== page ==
IFF Research, an independent research organisation, will undertake the research on our behalf

The selected apprentices will receive a letter explaining the purpose of the research and who to contact if they have further questions. They are then interviewed by phone. Around 10,000 apprentices will take part in the phone interview which includes questions on: Read more

National Retraining Scheme For Adults: £100 Million In The Chancellor’s Budget
October 31, 2018
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The following article was written by Dr Deirdre Hughes OBE

The Chancellors’ Budget (October 2018) allocates £100 million for the first phase of the National Retraining Scheme (NRS).

This will include “a new careers guidance service with expert advice to help people identify work opportunities in their area, and state-of-the-art courses combining online learning with traditional classroom teaching to develop key transferable skills.”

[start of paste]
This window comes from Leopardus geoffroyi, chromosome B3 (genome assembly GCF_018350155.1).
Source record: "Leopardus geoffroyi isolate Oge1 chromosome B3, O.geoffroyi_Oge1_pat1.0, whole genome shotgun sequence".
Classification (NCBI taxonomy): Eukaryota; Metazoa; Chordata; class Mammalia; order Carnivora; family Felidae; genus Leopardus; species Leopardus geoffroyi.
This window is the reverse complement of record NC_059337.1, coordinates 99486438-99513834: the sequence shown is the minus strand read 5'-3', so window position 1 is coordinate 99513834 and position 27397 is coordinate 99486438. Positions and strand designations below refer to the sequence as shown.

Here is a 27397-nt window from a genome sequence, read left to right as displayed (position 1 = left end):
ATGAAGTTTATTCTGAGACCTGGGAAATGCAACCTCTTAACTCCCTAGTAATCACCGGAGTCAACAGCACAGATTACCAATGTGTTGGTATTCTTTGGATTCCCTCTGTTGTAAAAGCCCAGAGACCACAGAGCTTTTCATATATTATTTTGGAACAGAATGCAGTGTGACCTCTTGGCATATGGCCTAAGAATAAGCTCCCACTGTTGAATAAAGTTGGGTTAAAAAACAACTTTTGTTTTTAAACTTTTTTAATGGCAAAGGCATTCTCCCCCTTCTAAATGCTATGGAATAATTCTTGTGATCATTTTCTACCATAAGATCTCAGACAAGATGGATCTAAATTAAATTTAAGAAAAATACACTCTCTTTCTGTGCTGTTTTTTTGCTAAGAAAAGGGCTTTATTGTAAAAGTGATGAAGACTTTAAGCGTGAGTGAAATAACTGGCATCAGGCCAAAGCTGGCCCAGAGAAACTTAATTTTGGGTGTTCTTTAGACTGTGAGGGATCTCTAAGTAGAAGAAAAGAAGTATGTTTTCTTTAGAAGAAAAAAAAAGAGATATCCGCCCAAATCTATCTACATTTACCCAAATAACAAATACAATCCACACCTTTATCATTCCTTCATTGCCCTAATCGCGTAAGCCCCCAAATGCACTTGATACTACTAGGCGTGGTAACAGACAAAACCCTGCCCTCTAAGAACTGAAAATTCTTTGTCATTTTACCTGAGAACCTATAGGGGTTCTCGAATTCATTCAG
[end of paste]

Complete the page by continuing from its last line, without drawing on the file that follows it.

I suspect this will focus on work with adults in the workplace. Lots of questions about how this might fit into the current careers landscape in England?

In 2012, the new all-age National Careers Service originally had a clear agenda to provide universal careers support services deep in local communities and businesses. The budget circa £105m was mostly for adult career guidance. Over the next three years, funding for area-based Prime Contractors working with priority groups is circa £45m.

Read more

AELP Press Release
October 9, 2018
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Association of Employment and Learning Providers